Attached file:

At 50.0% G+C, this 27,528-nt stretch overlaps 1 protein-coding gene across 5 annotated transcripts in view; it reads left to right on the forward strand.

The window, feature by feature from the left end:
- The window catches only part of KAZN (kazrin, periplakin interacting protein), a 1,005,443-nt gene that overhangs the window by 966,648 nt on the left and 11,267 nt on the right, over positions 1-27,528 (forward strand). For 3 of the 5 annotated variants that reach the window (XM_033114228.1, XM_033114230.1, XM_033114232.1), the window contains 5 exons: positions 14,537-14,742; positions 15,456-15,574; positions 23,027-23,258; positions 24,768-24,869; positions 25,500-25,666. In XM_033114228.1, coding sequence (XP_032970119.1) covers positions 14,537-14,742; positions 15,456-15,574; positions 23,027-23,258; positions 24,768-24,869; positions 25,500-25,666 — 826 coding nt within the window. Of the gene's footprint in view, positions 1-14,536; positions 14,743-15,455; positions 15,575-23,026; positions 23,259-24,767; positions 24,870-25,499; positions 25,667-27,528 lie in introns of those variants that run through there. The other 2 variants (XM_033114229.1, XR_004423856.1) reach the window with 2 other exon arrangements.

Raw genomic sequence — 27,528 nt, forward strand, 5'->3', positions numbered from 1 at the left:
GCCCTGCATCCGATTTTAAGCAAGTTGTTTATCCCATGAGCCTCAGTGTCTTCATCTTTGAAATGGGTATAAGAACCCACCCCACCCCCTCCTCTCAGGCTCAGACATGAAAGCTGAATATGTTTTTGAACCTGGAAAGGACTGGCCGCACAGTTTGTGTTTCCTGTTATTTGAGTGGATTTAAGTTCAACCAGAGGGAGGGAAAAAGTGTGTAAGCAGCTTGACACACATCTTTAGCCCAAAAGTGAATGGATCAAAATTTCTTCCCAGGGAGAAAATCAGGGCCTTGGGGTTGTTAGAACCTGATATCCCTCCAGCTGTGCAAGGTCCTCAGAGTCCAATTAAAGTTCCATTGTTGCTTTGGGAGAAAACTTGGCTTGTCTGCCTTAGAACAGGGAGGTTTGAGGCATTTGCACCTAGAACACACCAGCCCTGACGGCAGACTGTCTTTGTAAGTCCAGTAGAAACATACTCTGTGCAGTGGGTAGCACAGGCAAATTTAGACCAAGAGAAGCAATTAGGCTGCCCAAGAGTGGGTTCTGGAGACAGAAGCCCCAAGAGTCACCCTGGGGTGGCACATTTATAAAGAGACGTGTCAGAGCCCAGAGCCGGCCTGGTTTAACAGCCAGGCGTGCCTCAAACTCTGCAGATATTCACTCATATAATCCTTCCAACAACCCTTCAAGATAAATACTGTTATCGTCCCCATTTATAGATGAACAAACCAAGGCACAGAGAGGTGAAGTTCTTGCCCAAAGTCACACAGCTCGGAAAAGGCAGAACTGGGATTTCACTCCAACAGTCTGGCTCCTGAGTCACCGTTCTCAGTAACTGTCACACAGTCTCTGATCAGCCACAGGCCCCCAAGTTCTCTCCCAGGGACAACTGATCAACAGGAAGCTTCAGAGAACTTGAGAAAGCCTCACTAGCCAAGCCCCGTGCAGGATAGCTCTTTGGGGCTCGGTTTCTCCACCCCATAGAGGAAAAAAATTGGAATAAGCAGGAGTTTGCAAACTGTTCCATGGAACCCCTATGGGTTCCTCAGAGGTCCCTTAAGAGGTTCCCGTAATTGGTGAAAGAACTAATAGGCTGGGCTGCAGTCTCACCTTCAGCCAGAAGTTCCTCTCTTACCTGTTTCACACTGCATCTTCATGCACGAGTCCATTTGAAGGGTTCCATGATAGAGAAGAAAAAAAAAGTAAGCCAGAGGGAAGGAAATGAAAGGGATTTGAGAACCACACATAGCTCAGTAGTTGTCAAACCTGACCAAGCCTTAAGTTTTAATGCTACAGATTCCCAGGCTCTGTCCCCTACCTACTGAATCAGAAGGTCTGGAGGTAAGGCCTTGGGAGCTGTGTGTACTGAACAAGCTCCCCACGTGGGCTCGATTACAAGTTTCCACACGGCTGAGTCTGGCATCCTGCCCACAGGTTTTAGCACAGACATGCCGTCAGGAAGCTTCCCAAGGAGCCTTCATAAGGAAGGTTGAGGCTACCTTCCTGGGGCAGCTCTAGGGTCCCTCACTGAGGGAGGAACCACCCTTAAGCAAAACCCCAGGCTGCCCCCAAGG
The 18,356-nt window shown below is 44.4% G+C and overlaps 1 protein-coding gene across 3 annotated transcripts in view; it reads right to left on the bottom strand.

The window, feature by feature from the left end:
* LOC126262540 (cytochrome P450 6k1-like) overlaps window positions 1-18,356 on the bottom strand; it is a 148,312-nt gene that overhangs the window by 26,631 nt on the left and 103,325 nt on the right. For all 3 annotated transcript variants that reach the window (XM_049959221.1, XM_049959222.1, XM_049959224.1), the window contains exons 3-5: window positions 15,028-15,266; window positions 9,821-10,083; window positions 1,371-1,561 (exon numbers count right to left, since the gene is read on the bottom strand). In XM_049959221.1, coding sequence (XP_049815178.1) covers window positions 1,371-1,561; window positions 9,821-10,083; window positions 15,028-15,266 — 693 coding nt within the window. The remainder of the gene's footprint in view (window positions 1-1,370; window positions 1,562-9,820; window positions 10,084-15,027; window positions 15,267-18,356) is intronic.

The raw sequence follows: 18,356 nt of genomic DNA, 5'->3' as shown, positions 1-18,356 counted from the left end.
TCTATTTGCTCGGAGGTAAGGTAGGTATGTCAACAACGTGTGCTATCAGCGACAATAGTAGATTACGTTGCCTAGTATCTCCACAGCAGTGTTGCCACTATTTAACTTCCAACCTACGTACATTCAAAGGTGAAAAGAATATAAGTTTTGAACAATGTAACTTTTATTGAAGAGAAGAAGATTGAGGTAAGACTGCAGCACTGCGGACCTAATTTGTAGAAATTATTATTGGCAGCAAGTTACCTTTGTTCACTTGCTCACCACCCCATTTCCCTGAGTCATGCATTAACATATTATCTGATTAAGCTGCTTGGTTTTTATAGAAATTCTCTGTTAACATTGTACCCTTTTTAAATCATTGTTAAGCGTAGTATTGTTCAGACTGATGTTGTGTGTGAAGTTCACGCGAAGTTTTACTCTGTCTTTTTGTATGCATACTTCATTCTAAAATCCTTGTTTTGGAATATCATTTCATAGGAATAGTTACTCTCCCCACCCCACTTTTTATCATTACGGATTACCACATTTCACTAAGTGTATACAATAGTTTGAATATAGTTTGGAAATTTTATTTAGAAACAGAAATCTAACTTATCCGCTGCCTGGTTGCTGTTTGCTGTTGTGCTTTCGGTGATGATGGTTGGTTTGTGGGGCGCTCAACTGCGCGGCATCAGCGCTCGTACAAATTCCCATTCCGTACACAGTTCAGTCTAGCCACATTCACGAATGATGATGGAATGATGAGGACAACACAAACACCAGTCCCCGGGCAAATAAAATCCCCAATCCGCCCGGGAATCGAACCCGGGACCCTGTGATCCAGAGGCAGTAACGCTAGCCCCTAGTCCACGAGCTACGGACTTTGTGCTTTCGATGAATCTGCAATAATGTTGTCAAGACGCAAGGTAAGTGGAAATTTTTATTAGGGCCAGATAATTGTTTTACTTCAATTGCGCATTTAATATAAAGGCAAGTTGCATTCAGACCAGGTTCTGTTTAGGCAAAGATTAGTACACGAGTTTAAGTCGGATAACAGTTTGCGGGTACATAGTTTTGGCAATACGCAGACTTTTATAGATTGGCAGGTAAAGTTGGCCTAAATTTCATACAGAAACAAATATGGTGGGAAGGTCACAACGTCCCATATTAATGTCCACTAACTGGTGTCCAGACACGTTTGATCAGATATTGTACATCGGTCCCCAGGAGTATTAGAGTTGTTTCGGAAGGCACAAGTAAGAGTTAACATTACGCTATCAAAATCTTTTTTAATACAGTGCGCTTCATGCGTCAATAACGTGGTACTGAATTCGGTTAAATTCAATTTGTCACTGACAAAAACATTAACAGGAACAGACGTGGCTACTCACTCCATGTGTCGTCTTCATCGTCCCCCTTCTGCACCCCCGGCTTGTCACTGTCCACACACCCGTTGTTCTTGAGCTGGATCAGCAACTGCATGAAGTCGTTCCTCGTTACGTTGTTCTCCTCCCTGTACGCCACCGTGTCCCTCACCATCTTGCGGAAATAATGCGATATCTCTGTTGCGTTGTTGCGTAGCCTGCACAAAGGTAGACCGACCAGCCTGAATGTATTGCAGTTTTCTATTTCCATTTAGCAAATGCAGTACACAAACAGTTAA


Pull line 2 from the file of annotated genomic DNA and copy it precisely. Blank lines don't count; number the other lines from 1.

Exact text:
The window, feature by feature from the left end: